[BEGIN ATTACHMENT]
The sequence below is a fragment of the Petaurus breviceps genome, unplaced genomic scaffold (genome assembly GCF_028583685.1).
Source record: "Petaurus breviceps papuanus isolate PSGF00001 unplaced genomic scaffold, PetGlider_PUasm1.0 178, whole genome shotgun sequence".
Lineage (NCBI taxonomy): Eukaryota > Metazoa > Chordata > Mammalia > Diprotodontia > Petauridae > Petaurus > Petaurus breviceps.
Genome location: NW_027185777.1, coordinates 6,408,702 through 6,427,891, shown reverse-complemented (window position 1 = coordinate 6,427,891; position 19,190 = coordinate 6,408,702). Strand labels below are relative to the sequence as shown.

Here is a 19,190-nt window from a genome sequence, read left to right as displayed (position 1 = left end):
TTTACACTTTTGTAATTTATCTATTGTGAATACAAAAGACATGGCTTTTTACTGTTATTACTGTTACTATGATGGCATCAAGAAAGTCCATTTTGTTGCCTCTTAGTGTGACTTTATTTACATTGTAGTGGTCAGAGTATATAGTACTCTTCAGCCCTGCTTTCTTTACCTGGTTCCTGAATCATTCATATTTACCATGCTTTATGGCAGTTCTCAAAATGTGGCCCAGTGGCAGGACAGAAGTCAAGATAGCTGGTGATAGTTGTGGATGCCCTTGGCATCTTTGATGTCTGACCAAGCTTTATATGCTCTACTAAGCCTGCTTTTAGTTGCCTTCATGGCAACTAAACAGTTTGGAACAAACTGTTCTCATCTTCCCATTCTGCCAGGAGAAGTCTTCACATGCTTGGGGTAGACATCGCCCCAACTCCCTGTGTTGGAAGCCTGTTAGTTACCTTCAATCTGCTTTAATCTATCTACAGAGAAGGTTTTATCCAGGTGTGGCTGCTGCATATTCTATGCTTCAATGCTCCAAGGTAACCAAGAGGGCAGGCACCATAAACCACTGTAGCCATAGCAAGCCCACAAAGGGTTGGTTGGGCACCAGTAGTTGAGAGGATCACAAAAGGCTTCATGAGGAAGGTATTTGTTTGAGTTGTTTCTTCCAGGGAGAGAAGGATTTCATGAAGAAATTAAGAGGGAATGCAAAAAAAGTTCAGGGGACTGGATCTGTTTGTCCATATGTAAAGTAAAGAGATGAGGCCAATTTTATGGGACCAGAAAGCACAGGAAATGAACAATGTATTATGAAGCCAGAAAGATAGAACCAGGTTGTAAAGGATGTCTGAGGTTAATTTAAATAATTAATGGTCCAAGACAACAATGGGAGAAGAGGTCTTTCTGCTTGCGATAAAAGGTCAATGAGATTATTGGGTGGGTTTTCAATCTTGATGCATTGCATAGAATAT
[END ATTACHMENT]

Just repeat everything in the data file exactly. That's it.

The sequence below is a fragment of the Petaurus breviceps genome, unplaced genomic scaffold (genome assembly GCF_028583685.1).
Source record: "Petaurus breviceps papuanus isolate PSGF00001 unplaced genomic scaffold, PetGlider_PUasm1.0 178, whole genome shotgun sequence".
Lineage (NCBI taxonomy): Eukaryota > Metazoa > Chordata > Mammalia > Diprotodontia > Petauridae > Petaurus > Petaurus breviceps.
Genome location: NW_027185777.1, coordinates 6,408,702 through 6,427,891, shown reverse-complemented (window position 1 = coordinate 6,427,891; position 19,190 = coordinate 6,408,702). Strand labels below are relative to the sequence as shown.

Here is a 19,190-nt window from a genome sequence, read left to right as displayed (position 1 = left end):
TTTACACTTTTGTAATTTATCTATTGTGAATACAAAAGACATGGCTTTTTACTGTTATTACTGTTACTATGATGGCATCAAGAAAGTCCATTTTGTTGCCTCTTAGTGTGACTTTATTTACATTGTAGTGGTCAGAGTATATAGTACTCTTCAGCCCTGCTTTCTTTACCTGGTTCCTGAATCATTCATATTTACCATGCTTTATGGCAGTTCTCAAAATGTGGCCCAGTGGCAGGACAGAAGTCAAGATAGCTGGTGATAGTTGTGGATGCCCTTGGCATCTTTGATGTCTGACCAAGCTTTATATGCTCTACTAAGCCTGCTTTTAGTTGCCTTCATGGCAACTAAACAGTTTGGAACAAACTGTTCTCATCTTCCCATTCTGCCAGGAGAAGTCTTCACATGCTTGGGGTAGACATCGCCCCAACTCCCTGTGTTGGAAGCCTGTTAGTTACCTTCAATCTGCTTTAATCTATCTACAGAGAAGGTTTTATCCAGGTGTGGCTGCTGCATATTCTATGCTTCAATGCTCCAAGGTAACCAAGAGGGCAGGCACCATAAACCACTGTAGCCATAGCAAGCCCACAAAGGGTTGGTTGGGCACCAGTAGTTGAGAGGATCACAAAAGGCTTCATGAGGAAGGTATTTGTTTGAGTTGTTTCTTCCAGGGAGAGAAGGATTTCATGAAGAAATTAAGAGGGAATGCAAAAAAAGTTCAGGGGACTGGATCTGTTTGTCCATATGTAAAGTAAAGAGATGAGGCCAATTTTATGGGACCAGAAAGCACAGGAAATGAACAATGTATTATGAAGCCAGAAAGATAGAACCAGGTTGTAAAGGATGTCTGAGGTTAATTTAAATAATTAATGGTCCAAGACAACAATGGGAGAAGAGGTCTTTCTGCTTGCGATAAAAGGTCAATGAGATTATTGGGTGGGTTTTCAATCTTGATGCATTGCATAGAATAT